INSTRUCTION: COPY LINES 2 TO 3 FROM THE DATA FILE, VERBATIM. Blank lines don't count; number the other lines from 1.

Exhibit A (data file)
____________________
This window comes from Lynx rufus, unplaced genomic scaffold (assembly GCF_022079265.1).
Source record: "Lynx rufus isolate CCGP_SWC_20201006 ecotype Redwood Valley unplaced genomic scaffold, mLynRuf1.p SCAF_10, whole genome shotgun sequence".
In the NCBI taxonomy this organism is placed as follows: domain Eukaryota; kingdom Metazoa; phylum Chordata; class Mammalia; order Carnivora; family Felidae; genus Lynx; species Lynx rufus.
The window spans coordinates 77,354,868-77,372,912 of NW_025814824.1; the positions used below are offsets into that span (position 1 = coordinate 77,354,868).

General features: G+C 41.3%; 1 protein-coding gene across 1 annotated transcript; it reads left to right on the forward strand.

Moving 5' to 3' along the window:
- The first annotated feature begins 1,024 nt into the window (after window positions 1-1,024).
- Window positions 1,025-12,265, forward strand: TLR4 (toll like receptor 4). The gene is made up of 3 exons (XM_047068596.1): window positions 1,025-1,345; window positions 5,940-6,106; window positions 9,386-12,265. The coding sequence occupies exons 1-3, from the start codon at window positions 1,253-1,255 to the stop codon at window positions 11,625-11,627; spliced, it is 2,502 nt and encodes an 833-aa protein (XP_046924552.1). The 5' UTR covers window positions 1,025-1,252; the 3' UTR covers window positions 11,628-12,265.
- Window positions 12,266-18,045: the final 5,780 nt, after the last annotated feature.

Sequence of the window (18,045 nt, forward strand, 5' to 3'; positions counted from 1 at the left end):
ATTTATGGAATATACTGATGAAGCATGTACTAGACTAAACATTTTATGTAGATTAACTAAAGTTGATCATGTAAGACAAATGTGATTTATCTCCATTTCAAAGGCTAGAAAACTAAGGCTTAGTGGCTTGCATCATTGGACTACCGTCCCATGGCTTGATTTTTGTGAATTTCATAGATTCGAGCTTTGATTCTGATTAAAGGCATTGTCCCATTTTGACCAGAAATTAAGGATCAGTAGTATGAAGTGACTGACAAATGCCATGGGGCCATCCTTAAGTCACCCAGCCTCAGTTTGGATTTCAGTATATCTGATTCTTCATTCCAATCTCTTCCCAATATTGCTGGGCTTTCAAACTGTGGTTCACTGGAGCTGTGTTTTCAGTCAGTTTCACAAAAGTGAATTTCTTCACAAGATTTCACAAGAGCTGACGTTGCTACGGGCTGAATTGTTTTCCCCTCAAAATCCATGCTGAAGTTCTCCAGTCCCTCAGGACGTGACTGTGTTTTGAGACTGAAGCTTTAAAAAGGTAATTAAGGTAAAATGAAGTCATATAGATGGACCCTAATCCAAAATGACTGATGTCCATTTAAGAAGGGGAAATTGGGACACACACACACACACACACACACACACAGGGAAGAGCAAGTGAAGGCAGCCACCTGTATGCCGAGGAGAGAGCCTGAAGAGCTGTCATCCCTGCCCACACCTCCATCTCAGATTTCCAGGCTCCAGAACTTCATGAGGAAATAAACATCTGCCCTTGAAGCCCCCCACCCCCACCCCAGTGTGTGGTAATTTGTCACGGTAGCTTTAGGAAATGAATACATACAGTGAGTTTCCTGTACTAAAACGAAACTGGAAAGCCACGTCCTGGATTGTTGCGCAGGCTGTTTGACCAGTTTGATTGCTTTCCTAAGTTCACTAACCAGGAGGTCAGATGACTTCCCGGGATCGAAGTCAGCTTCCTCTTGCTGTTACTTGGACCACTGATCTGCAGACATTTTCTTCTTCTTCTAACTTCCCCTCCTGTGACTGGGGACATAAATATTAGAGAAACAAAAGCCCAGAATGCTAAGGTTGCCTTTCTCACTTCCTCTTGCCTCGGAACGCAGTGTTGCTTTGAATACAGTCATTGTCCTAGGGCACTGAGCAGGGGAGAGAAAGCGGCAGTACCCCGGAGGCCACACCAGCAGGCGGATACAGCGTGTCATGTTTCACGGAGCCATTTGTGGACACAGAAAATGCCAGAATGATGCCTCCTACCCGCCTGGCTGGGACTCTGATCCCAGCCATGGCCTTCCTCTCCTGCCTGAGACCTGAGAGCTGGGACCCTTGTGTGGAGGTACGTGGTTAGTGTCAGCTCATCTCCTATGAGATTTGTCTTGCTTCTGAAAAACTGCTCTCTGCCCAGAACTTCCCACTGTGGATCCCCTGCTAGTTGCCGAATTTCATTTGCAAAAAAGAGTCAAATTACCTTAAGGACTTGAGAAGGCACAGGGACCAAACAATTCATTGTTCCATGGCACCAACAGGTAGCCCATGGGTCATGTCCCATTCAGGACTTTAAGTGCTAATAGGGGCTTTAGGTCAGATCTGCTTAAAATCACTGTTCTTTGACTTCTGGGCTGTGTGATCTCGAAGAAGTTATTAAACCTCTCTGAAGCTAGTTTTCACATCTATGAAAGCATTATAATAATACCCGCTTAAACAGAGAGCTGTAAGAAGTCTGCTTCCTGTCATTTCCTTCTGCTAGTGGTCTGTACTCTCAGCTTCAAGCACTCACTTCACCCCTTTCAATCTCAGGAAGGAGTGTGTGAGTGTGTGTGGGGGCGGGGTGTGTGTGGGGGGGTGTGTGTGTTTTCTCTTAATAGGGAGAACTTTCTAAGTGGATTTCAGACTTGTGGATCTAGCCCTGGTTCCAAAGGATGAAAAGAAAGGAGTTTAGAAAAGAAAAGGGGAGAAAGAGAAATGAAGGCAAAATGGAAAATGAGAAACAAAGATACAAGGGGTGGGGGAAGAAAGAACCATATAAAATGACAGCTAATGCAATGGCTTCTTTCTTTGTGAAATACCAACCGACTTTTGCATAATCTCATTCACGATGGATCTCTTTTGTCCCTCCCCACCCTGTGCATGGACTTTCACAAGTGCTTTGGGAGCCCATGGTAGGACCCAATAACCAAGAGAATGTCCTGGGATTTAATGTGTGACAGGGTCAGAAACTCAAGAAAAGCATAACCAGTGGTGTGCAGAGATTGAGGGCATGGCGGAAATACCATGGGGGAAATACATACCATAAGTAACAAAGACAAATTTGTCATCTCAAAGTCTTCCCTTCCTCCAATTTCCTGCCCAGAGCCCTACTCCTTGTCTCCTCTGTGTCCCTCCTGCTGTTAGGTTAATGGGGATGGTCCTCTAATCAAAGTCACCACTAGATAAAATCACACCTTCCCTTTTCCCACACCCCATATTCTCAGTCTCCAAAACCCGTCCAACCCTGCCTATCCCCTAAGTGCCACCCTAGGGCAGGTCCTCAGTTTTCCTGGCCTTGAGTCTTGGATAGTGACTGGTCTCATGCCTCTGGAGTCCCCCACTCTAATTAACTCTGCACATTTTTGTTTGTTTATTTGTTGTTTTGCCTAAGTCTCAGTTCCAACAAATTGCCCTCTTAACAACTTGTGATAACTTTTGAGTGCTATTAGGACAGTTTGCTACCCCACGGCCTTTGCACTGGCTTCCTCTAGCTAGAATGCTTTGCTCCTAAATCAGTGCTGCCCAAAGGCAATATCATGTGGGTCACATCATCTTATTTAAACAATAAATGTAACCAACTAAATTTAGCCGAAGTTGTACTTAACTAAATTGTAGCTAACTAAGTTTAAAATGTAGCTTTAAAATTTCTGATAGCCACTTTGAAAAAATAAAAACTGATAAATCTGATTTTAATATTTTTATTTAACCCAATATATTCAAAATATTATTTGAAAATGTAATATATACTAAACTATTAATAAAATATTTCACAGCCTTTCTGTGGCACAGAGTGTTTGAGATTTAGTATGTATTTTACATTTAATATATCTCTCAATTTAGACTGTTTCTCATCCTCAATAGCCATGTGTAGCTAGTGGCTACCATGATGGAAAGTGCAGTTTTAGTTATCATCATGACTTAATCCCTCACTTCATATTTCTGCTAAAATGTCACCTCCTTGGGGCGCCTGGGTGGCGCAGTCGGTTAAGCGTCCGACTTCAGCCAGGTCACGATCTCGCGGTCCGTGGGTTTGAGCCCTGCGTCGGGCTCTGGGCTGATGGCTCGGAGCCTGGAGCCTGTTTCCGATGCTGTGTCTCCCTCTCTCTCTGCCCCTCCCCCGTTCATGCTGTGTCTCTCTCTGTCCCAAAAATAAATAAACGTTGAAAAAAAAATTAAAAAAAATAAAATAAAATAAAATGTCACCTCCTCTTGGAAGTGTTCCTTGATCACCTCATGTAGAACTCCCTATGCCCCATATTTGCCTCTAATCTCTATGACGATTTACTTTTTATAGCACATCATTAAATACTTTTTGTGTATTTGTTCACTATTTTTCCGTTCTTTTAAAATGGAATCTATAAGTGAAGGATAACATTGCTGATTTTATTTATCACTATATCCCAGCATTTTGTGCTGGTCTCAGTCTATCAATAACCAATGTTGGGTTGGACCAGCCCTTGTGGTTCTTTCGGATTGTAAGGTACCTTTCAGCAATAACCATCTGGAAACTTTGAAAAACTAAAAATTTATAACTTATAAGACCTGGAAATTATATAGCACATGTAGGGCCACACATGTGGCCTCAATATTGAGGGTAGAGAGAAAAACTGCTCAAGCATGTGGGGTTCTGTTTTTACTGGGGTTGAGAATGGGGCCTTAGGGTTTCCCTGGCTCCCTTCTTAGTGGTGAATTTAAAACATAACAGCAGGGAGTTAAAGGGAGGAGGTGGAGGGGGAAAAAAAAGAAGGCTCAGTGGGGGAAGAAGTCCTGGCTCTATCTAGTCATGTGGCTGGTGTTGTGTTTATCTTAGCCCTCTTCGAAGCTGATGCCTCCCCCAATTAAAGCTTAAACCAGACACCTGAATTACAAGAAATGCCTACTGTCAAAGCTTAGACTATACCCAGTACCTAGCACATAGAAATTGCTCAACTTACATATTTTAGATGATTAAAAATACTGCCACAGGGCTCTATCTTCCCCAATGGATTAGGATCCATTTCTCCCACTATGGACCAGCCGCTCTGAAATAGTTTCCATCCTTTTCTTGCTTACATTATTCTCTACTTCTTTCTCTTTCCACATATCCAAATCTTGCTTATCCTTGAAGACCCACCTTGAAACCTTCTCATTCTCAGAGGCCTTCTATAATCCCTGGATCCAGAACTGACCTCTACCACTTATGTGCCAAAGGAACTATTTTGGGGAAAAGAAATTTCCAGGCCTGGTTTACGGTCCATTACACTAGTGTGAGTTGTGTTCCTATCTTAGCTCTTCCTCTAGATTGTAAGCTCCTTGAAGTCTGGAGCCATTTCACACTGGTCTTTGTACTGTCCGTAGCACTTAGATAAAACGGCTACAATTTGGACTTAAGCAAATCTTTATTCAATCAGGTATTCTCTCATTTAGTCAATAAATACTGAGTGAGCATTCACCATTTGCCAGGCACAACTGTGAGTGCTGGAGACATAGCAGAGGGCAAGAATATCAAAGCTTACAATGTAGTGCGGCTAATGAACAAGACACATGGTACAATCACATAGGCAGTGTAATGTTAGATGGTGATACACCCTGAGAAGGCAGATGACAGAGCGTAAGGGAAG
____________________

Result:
Source record: "Lynx rufus isolate CCGP_SWC_20201006 ecotype Redwood Valley unplaced genomic scaffold, mLynRuf1.p SCAF_10, whole genome shotgun sequence".
In the NCBI taxonomy this organism is placed as follows: domain Eukaryota; kingdom Metazoa; phylum Chordata; class Mammalia; order Carnivora; family Felidae; genus Lynx; species Lynx rufus.